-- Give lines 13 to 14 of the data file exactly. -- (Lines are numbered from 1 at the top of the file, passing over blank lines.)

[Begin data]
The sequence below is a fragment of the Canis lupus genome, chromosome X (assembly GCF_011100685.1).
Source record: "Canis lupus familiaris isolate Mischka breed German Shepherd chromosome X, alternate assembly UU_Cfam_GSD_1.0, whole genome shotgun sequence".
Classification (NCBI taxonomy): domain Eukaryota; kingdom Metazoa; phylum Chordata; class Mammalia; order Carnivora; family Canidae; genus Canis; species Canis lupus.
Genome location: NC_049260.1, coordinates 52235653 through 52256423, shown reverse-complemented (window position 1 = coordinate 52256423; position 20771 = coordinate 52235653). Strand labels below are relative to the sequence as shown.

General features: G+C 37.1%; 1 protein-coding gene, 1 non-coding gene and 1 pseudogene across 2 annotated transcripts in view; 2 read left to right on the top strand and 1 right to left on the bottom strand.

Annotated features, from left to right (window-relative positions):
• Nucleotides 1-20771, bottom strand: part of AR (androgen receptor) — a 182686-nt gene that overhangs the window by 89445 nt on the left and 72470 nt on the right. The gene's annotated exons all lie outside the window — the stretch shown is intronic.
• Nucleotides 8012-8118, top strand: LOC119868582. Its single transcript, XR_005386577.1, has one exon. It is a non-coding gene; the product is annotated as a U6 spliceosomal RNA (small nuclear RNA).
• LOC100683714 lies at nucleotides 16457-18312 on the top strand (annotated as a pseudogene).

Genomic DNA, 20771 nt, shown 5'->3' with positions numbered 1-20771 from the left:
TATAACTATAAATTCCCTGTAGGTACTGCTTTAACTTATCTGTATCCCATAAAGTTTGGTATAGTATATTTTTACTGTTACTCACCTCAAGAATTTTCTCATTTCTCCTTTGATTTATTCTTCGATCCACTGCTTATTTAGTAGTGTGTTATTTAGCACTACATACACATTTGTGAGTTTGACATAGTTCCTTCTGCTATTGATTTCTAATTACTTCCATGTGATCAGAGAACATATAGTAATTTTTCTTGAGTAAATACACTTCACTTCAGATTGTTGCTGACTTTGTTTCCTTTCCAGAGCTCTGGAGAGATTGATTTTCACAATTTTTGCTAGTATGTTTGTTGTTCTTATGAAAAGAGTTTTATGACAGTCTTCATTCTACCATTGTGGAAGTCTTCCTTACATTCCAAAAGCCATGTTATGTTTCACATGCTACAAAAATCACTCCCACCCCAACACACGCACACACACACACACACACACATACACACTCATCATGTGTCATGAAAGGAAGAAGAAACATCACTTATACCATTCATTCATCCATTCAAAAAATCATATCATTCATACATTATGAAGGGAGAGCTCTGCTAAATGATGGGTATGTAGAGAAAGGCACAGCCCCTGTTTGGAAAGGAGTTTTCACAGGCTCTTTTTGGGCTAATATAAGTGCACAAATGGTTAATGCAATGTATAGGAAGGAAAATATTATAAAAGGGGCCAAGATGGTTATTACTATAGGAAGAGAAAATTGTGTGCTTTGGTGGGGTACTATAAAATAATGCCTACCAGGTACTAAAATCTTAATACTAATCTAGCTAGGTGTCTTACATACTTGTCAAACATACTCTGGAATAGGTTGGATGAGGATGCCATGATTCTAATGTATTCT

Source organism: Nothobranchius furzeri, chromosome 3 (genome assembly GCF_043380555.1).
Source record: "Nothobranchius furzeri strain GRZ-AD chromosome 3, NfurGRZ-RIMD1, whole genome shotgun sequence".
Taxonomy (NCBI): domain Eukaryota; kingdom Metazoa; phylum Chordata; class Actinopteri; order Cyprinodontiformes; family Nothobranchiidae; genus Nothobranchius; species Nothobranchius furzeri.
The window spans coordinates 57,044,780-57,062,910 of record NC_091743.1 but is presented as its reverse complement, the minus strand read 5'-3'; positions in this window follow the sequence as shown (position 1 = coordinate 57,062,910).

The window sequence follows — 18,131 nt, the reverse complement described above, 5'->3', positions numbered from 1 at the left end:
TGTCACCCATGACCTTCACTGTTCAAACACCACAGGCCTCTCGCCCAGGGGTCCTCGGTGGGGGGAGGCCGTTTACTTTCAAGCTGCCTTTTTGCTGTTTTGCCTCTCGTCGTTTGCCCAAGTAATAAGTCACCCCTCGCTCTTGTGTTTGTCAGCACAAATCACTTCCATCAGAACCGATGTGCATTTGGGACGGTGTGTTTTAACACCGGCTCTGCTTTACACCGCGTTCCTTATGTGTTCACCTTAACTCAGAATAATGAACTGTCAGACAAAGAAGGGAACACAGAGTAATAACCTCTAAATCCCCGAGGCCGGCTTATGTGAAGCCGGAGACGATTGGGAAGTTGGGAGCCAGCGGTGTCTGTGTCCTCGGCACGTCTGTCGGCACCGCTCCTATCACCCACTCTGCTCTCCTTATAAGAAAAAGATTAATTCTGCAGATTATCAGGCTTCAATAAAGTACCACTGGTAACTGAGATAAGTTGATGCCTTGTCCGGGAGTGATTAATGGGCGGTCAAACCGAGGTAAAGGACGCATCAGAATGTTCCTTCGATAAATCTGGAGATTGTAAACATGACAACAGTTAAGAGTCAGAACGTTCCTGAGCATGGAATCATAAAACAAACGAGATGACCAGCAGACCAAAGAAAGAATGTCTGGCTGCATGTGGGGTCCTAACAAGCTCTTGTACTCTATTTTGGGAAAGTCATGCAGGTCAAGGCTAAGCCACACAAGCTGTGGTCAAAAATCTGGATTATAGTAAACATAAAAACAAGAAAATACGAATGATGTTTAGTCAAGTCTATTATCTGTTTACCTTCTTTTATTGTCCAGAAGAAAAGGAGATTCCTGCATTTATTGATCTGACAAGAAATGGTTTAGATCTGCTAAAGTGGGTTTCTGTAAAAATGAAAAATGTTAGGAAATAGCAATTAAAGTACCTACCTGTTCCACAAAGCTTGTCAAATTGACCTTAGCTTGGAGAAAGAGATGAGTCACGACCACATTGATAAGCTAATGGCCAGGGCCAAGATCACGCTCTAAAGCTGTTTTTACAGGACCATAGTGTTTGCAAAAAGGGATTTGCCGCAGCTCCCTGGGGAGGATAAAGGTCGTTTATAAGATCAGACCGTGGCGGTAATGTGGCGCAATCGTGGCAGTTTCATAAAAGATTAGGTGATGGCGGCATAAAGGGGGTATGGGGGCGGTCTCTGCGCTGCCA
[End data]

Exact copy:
Source record: "Nothobranchius furzeri strain GRZ-AD chromosome 3, NfurGRZ-RIMD1, whole genome shotgun sequence".
Taxonomy (NCBI): domain Eukaryota; kingdom Metazoa; phylum Chordata; class Actinopteri; order Cyprinodontiformes; family Nothobranchiidae; genus Nothobranchius; species Nothobranchius furzeri.